NEWS & MEDIA

Music, lectures and a fashion show highlight Fanfare's third week

 

Tuesday, October 9, 2018 
by: Tonya Lowentritt 


 

     HAMMOND – A concert celebrating a musical legend, lectures and a fashion show highlight the third week of Fanfare, Southeastern Louisiana University’s annual fall arts festival.
     Fanfare’s third week begins Wednesday, Oct. 17, with the first of two free Then and Now Lecture presentations in Pottle Auditorium. First up is Joseph Ricci, Southeastern history major and employee of the Louisiana Civil War Museum. Ricci will present “The Beloved Chaplain – Reverend Thomas Railey Markham, D.D.,” at 1 p.m.
     “Vicksburg native and Presbyterian minister Thomas Markham witnessed critical moments in the Civil War – the fall of New Orleans, siege of Vicksburg, capture of Atlanta, and Battle of Franklin,” said Ricci. “His first-hand accounts offer the rare, personal perspective of a non-combatant. Letters to and from his family tell the tale of a dedicated minister with a lifelong devotion to the citizenry of New Orleans.”
     On Monday, Oct. 22, Claire Vaye Watkins will participate in Southeastern’s Common Read program. Common Read provides students and community members the opportunity to read selected works and then meet their contemporary author.
     Southeastern students are reading “Battleborn,” her award winning short story collection about the American West. During Watkins’ visit to campus, she will take part in three events in the Student Union Theater. The program includes student presentations from 9:30 to 10:45 a.m., a question and answer session with the author from 11 a.m. to 12:15 p.m., and a reading, reception and book signing from 6:30 to 8:30 p.m. All events are free and open to the public.
     Also on Oct. 22, Fanfare’s new series Your Best 10 Minutes will feature five professors who have 10 minutes to talk about anything they like. Participating in this round are Mary White of the Biology Department, Margaret Gonzalez-Perez of the History and Political Science Department, Dan Hollander of the Kinesiology Department, Kent Neuerburg of the Math Department, and Rhett Allain of the Physics Department.
     Southeastern Communication Professor Joseph Burns will provide the next free Then and Now Lecture on Wednesday, Oct. 24. Burns will present “Then and Now: Oh… Rocky!” A musical presentation by the “Rob and Burn Brothers” at 12:30 p.m. will precede the 1 p.m. lecture in Pottle Auditorium.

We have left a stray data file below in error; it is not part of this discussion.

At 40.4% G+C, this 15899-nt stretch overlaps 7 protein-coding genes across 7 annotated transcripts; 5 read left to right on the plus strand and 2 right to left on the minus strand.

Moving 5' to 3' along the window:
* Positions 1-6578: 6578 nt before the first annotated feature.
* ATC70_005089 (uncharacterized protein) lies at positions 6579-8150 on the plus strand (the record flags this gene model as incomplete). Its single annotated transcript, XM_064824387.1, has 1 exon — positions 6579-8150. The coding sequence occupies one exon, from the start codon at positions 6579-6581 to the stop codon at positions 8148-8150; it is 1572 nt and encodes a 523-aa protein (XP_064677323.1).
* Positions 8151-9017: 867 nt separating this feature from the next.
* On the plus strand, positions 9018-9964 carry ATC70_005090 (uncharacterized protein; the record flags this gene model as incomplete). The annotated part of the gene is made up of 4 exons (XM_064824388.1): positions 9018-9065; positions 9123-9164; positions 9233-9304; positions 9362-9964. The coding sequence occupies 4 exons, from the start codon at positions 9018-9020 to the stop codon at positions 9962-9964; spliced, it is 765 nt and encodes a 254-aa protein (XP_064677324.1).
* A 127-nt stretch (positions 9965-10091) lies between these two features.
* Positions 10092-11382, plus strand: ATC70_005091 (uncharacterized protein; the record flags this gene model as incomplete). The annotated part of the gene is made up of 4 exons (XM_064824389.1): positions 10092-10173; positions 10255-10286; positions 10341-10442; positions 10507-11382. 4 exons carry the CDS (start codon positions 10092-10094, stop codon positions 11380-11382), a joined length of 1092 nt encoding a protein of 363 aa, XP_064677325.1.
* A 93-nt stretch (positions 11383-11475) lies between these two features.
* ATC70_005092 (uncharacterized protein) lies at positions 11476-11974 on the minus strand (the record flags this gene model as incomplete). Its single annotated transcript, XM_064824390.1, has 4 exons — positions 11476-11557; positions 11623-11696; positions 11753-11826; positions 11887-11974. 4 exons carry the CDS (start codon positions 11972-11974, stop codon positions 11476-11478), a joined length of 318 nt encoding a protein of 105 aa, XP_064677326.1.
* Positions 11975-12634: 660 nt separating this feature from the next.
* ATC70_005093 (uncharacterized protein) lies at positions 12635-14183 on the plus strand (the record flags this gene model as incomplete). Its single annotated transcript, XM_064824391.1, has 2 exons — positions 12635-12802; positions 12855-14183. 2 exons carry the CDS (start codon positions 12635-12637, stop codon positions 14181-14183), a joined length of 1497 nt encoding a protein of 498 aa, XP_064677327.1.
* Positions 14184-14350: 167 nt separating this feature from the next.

“How did The Rocky Horror Picture Show go from successful stage play to massive onscreen flop to cultural phenomenon? What are you expected to do when you see it?” asked Burns, who has seen the film over 100 times. “Why would you want to do the time warp again? What ever happened to Fay Wray? Come to the lab and see what’s on the slab.”
     Next up for the week is a Wearable Art Fashion Show scheduled Thursday, Oct. 25, from 5 to 7 p.m. in Southeastern’s Contemporary Art Gallery. The new event is a fashion runway walk featuring costumes and fashion created by Southeastern theatre design and art students. Attendance is free.
     Monday, Oct. 25, will feature Louisiana Journeys: A Local History Series at 6:30 p.m. in the Hammond Branch Library. Melanie Ricketts will present “Tragedy on the Tracks – The Monumental Heroism of Francis G. Stewart and how the Hammond Community Honored his Sacrifice.” Ricketts is a local historian and preservationist dedicated to uncovering the hidden history of Hammond. Using photographs, historic documents and oral histories, she will share the story that ignited her passion for local history.
     Also on Oct. 25, the Columbia Theatre will present “Tapestry: The Carole King Songbook,” at 7:30 p.m. in the downtown Hammond theatre. The concert, featuring Suzanne O. Davis, is North America’s premiere musical tribute to King.
     “Suzanne O. Davis gives an energetic and heartfelt performance along with the Tapestry band and takes the audience on a journey into those great recordings,” said Columbia Theatre and Fanfare Director Roy Blackwood. “With songs like ‘It’s Too Late,’ ‘I Feel the Earth Move,’ ‘One Fine Day,’ and ‘Jazzman,’ Tapestry brings back a beautiful flood of music memories with every song.”
     Tickets for “Tapestry: The Carole King Songbook” are $35 in the orchestra or balcony and $45 in the loge. Tickets can be purchased at the Columbia Theatre Box Office at 220 East Thomas Street in Hammond, which is open 11 a.m. – 4 p.m., Monday-Friday, online at columbiatheatre.org, or by phone at 985-543-4371.
     For a complete Fanfare schedule, contact the Columbia/Fanfare office at 985-543-4366 or visit columbiatheatre.org.




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